Narrator: Given the wartime shortage of men, young women, often just out of high school, were hired to operate the control panels for the “calutrons.” Ted Rockwell was a member of a special unit that responded to problems at Y-12. He describes how women operated the D-shaped separation units or “calutrons.”
Ted Rockwell: Outside of this area were the control panels, these long panels, one for each of these Ds. And there would be a woman operator there running each of these Ds. They were trained to run this process, a very complicated, tricky process, which at Berkeley had been run only by Ph.Ds. They were not only trained how to do this, but they were trained without telling them what the heck they were doing. They were not told it was uranium. They were merely told that they were making some sort of a catalyst that would be very important in the war.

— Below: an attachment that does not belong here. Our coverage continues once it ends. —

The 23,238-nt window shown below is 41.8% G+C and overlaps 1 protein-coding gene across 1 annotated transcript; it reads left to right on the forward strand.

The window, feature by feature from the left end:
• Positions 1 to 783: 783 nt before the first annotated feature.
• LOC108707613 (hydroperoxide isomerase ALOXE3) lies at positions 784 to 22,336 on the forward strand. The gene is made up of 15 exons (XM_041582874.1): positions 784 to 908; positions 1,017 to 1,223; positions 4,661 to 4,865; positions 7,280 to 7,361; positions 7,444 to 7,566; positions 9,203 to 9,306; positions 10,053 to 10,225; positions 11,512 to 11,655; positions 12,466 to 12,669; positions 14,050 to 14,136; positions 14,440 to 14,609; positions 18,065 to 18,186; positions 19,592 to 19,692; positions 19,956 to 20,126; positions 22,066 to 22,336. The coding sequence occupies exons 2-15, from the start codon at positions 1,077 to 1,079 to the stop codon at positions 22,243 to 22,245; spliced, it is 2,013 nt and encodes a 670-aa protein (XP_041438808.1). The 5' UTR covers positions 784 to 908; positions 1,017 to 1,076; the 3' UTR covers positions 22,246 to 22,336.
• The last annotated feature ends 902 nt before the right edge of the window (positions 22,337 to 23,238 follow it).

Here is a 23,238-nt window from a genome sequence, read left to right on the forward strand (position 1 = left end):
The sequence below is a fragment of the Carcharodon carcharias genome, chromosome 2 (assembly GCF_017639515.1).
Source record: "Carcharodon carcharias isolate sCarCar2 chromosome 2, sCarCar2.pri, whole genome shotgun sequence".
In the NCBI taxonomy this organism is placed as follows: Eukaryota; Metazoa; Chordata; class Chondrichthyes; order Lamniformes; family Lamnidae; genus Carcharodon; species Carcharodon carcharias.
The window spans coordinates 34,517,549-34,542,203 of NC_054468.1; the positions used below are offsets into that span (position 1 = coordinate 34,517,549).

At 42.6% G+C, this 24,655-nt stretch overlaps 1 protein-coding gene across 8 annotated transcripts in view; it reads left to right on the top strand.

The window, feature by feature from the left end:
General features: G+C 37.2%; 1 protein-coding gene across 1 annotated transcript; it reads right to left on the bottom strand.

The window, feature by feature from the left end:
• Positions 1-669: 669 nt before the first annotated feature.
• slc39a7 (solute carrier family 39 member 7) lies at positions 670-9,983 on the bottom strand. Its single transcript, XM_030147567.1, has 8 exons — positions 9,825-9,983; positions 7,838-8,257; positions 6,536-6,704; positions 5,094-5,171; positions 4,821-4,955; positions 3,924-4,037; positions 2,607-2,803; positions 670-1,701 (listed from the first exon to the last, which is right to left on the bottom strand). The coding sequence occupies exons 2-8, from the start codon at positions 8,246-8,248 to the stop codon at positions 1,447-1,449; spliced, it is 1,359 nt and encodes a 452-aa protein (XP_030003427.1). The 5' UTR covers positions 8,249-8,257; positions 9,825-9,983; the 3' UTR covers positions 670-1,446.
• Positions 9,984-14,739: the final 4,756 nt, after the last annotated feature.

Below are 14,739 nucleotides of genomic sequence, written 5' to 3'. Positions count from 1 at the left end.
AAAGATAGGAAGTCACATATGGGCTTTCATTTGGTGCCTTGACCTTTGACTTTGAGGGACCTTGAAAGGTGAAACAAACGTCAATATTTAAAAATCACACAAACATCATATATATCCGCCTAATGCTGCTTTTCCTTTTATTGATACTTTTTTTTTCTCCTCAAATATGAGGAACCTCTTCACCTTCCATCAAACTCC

These women were really incredible. They’d get these things going. And as I said, they had no idea what they were doing really, but they understood how to optimize this mechanism and make it sing.
Narrator: Gladys Evans recalls the challenges of operating the controls to maximize production without “popping off” the machine.
Gladys Evans: You had a board that stood about ten feet tall, a machine-type thing, on this kind of like a board, and it had lots of gauges on it. And you had to turn these gauges constantly. You were trying to raise a needle. The gauge would be about three inches around, and you’d have to try to raise a needle up to get the highest production that you could get.
But you couldn’t take it as high as you wanted to take it or the whole machine would pop off, and then you’d get a blue light, which was a high voltage light. Then that would get you a lot of attention from the foreman and the shift supervisor and everything else. But trying to keep that just below, trying to get as much production as you could out of it, and keep it just below popping off.
You had about, I don’t know, about four or six of these gauges that you were watching. And that was really a tedious thing, to try to keep that production up.